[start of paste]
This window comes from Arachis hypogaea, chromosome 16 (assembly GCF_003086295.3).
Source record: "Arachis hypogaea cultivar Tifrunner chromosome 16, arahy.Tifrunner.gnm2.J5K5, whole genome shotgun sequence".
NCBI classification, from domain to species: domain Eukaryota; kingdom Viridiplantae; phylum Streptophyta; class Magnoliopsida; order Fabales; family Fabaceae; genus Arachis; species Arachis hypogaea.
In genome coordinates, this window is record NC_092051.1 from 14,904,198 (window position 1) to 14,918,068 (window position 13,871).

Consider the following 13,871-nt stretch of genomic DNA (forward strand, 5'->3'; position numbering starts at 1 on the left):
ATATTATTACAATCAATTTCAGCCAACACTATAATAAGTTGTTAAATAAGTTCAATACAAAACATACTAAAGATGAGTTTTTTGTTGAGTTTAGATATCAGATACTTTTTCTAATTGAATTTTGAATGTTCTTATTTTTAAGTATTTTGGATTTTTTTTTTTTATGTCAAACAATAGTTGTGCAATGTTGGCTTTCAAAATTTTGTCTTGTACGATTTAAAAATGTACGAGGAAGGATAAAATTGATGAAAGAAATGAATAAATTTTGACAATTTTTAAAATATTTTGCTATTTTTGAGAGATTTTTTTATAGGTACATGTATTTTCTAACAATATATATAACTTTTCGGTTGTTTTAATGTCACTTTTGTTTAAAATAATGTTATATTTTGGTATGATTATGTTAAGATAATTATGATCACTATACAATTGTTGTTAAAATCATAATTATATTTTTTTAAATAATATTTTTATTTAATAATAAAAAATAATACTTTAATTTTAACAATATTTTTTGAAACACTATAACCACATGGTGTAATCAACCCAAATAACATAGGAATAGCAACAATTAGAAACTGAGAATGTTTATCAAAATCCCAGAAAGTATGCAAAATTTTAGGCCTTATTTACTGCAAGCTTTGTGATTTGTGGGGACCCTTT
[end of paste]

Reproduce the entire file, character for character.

This window comes from Arachis hypogaea, chromosome 16 (assembly GCF_003086295.3).
Source record: "Arachis hypogaea cultivar Tifrunner chromosome 16, arahy.Tifrunner.gnm2.J5K5, whole genome shotgun sequence".
NCBI classification, from domain to species: domain Eukaryota; kingdom Viridiplantae; phylum Streptophyta; class Magnoliopsida; order Fabales; family Fabaceae; genus Arachis; species Arachis hypogaea.
In genome coordinates, this window is record NC_092051.1 from 14,904,198 (window position 1) to 14,918,068 (window position 13,871).

Consider the following 13,871-nt stretch of genomic DNA (forward strand, 5'->3'; position numbering starts at 1 on the left):
ATATTATTACAATCAATTTCAGCCAACACTATAATAAGTTGTTAAATAAGTTCAATACAAAACATACTAAAGATGAGTTTTTTGTTGAGTTTAGATATCAGATACTTTTTCTAATTGAATTTTGAATGTTCTTATTTTTAAGTATTTTGGATTTTTTTTTTTTATGTCAAACAATAGTTGTGCAATGTTGGCTTTCAAAATTTTGTCTTGTACGATTTAAAAATGTACGAGGAAGGATAAAATTGATGAAAGAAATGAATAAATTTTGACAATTTTTAAAATATTTTGCTATTTTTGAGAGATTTTTTTATAGGTACATGTATTTTCTAACAATATATATAACTTTTCGGTTGTTTTAATGTCACTTTTGTTTAAAATAATGTTATATTTTGGTATGATTATGTTAAGATAATTATGATCACTATACAATTGTTGTTAAAATCATAATTATATTTTTTTAAATAATATTTTTATTTAATAATAAAAAATAATACTTTAATTTTAACAATATTTTTTGAAACACTATAACCACATGGTGTAATCAACCCAAATAACATAGGAATAGCAACAATTAGAAACTGAGAATGTTTATCAAAATCCCAGAAAGTATGCAAAATTTTAGGCCTTATTTACTGCAAGCTTTGTGATTTGTGGGGACCCTTT